Join us in Peru and/or Iceland!
Feb19

Join us in Peru and/or Iceland!

Of all the places we get requests to run tours, Peru and Iceland and far and away the most popular.  I get emails almost every week asking when our next Peru travel photography workshop will be.  I get about the same amount of emails for Iceland.  So, it was just a matter of time before we’d go back to Peru, and initiate our first workshop in Iceland. Going Back to Peru Our trip to Peru in 2014 was a massive success.  Not only did we have a great tour filled with incredible imagery, but we had an amazing group of participants which made the tour even more special. Peru is one of the most photogenic countries in the world.  It’s also one of the most diverse places in the world for photography.  In just a 2 week period, we’ll photograph the desert, the coast, the Andes Mountains, and even parts of the rain forest.  As far as subjects are concerned, there will be people, mountains, wildlife, seascapes, and so much more to photograph in the country.  As usual, Jeff Bartlett will be co-leading this tour with me. You can download the full itinerary for Peru here. And, for more information on the trip to Peru or to book, visit this page. Iceland! I can’t tell you how excited I am to be heading back to Iceland.  It’s one of my favourite countries to shoot, and definitely one of the most impressive places I’ve ever been.  As usual, I’ll be running the Iceland photography workshop alongside my buddy and fantastic photographer, Jeff Bartlett.  He has also spent a lot of time in Iceland scouting locations and organizing this trip.  We’ll also have with us a local photographer named Ivan Olaffson who will help guide us around and show us some of the secret photo spots off the usual beaten path. For the full itinerary for Iceland, click here. And, to book, or for some more information on the trip, click here. Images from Peru and Iceland If you’re interested in seeing some of the imagery you can come up with in these two incredible countries, check out the videos below.  The first one is a piece I put together from my first time in Iceland in which I spent a week exploring the ring road of the country location scouting. The second video is from my last photography workshop in Peru: Can’t Join These Ones? If you can’t join these photography workshops, but are interested in potentially joining one in the future, be sure to sign up to the form below.  That way, when we launch future workshops you’ll be...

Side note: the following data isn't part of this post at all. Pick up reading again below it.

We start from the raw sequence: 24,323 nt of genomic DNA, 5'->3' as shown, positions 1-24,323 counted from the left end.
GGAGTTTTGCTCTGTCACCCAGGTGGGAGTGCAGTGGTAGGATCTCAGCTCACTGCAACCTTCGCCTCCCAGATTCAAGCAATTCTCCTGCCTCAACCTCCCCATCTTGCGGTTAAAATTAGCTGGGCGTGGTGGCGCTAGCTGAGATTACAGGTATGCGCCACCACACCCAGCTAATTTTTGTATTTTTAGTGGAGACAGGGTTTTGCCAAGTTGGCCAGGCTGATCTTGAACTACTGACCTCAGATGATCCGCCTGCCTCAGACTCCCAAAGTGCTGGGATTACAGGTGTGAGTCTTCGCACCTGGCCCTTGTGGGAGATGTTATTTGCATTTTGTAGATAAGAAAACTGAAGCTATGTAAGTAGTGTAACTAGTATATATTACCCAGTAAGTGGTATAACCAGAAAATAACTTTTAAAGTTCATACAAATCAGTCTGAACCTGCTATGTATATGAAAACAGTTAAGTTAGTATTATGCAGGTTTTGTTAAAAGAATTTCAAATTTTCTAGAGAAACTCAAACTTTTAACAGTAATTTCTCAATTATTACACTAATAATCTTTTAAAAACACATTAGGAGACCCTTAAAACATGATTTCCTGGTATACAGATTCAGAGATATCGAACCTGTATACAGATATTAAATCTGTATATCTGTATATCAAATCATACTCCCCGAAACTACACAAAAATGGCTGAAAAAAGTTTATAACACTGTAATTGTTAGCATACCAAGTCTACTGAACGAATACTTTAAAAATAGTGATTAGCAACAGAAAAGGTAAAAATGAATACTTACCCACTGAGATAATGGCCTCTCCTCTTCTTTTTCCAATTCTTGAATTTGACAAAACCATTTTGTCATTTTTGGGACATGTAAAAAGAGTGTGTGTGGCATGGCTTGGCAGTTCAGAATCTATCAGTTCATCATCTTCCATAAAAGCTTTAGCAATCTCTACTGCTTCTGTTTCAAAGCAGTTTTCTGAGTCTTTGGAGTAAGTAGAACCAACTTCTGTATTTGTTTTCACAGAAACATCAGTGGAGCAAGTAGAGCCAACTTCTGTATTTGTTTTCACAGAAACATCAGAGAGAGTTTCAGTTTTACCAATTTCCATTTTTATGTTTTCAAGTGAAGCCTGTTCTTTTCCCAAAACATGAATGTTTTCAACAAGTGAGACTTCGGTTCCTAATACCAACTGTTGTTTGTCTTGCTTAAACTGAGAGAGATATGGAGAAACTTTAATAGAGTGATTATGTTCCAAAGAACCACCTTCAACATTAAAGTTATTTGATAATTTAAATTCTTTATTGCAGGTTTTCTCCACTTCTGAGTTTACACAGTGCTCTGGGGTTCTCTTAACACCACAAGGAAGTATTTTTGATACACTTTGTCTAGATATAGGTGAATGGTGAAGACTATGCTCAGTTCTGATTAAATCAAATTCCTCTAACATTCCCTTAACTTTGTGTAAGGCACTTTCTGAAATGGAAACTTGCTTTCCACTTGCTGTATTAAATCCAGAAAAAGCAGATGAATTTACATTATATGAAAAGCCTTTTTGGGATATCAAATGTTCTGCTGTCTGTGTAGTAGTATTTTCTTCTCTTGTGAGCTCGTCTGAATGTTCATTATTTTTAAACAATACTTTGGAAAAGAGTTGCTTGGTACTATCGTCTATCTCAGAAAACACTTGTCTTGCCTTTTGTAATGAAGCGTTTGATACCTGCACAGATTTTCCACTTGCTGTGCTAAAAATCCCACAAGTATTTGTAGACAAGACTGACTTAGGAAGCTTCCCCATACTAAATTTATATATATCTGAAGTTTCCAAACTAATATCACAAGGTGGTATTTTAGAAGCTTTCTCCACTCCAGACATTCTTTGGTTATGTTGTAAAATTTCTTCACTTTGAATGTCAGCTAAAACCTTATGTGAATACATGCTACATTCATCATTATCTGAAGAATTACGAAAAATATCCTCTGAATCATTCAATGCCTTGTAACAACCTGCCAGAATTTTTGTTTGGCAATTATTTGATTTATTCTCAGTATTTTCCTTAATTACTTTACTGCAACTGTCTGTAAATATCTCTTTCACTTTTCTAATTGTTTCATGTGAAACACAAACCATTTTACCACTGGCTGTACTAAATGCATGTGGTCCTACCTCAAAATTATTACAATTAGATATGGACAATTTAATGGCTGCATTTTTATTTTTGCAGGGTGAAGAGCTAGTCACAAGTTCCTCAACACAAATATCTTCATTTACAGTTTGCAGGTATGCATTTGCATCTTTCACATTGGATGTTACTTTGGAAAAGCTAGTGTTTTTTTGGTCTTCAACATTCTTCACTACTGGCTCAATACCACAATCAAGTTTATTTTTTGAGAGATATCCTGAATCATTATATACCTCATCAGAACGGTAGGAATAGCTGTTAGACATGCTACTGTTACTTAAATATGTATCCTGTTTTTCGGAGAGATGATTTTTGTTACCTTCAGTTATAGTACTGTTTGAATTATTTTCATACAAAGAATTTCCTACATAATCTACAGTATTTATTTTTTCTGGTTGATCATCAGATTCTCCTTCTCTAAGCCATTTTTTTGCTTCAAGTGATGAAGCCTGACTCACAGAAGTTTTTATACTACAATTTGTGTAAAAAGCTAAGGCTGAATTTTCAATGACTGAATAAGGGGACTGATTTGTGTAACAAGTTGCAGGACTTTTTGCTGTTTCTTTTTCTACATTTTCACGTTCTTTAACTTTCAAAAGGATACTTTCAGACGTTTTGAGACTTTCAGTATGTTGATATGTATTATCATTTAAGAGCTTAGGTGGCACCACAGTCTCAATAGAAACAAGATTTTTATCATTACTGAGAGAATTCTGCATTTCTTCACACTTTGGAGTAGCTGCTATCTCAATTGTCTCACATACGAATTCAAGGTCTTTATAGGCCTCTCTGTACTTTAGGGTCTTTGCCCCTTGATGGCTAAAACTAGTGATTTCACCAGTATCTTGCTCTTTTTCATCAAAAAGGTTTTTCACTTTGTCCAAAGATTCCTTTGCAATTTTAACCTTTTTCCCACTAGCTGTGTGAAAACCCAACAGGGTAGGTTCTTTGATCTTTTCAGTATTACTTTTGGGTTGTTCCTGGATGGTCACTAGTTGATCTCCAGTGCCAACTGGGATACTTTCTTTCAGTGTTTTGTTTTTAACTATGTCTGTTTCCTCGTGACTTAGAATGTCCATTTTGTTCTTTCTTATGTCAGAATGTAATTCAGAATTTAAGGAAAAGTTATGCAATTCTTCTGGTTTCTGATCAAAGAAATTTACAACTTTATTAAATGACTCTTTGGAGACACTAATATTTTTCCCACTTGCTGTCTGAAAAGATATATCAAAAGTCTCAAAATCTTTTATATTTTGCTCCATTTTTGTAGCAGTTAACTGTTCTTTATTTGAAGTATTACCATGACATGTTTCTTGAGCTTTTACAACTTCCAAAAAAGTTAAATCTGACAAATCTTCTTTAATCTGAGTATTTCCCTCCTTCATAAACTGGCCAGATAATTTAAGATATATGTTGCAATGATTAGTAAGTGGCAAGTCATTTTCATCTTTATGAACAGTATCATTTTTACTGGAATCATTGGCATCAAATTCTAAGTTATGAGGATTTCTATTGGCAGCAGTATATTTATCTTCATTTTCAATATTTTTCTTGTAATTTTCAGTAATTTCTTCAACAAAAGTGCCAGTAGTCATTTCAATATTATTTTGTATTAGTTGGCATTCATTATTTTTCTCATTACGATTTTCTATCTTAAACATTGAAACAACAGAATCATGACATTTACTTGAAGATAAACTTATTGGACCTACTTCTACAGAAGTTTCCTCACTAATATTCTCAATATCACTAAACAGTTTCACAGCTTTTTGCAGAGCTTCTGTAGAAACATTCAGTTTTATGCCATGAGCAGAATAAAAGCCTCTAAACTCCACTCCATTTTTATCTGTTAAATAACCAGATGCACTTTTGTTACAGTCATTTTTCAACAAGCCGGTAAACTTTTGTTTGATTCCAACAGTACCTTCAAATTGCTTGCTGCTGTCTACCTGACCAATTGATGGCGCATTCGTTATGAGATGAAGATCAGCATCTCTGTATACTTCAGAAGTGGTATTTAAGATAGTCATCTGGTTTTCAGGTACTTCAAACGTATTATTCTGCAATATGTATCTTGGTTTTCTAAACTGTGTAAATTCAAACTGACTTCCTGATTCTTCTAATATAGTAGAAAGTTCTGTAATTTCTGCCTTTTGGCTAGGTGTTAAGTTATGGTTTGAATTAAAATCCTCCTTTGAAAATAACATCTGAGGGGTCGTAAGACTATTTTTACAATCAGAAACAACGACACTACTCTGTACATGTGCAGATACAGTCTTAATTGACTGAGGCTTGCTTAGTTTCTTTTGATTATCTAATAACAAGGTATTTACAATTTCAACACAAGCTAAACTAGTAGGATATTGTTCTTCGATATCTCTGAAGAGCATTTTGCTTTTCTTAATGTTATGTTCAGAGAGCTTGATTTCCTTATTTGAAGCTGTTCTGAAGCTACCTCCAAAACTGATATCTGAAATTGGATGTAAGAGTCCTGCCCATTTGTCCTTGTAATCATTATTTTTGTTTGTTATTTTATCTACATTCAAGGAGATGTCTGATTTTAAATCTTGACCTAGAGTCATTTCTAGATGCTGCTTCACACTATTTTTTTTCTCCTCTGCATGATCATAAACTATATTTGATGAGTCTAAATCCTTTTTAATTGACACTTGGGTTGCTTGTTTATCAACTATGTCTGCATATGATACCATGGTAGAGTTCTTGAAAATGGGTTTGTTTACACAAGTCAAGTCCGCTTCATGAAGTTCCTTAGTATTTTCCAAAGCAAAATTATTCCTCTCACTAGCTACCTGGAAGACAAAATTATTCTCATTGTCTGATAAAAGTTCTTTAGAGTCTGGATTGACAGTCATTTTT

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Epic Photo Location: The Banaue Rice Terraces